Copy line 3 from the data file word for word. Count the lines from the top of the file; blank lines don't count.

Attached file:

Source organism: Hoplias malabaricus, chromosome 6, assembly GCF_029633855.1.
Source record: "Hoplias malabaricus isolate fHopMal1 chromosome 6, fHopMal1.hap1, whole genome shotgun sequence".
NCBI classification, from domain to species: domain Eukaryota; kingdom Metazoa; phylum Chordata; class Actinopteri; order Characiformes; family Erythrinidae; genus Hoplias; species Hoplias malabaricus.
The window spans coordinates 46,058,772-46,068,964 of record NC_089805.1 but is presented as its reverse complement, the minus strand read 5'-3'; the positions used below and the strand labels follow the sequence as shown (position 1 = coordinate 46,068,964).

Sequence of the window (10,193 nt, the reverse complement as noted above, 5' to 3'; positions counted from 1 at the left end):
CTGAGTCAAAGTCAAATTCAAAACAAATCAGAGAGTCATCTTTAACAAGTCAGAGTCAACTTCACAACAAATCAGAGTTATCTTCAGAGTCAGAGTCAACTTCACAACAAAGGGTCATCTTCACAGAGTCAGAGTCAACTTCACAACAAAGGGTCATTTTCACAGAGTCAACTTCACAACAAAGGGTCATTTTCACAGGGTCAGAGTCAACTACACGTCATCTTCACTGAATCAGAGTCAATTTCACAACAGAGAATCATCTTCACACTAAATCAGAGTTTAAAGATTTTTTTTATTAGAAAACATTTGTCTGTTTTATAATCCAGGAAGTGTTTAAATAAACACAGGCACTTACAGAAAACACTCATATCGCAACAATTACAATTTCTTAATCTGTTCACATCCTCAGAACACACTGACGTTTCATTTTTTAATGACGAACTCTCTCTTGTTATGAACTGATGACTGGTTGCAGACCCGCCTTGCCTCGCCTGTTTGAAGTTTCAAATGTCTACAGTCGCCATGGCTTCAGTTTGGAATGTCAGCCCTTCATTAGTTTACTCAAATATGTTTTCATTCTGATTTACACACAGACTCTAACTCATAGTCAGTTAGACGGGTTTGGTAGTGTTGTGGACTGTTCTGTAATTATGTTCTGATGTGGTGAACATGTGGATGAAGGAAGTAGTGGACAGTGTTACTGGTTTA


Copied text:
NCBI classification, from domain to species: domain Eukaryota; kingdom Metazoa; phylum Chordata; class Actinopteri; order Characiformes; family Erythrinidae; genus Hoplias; species Hoplias malabaricus.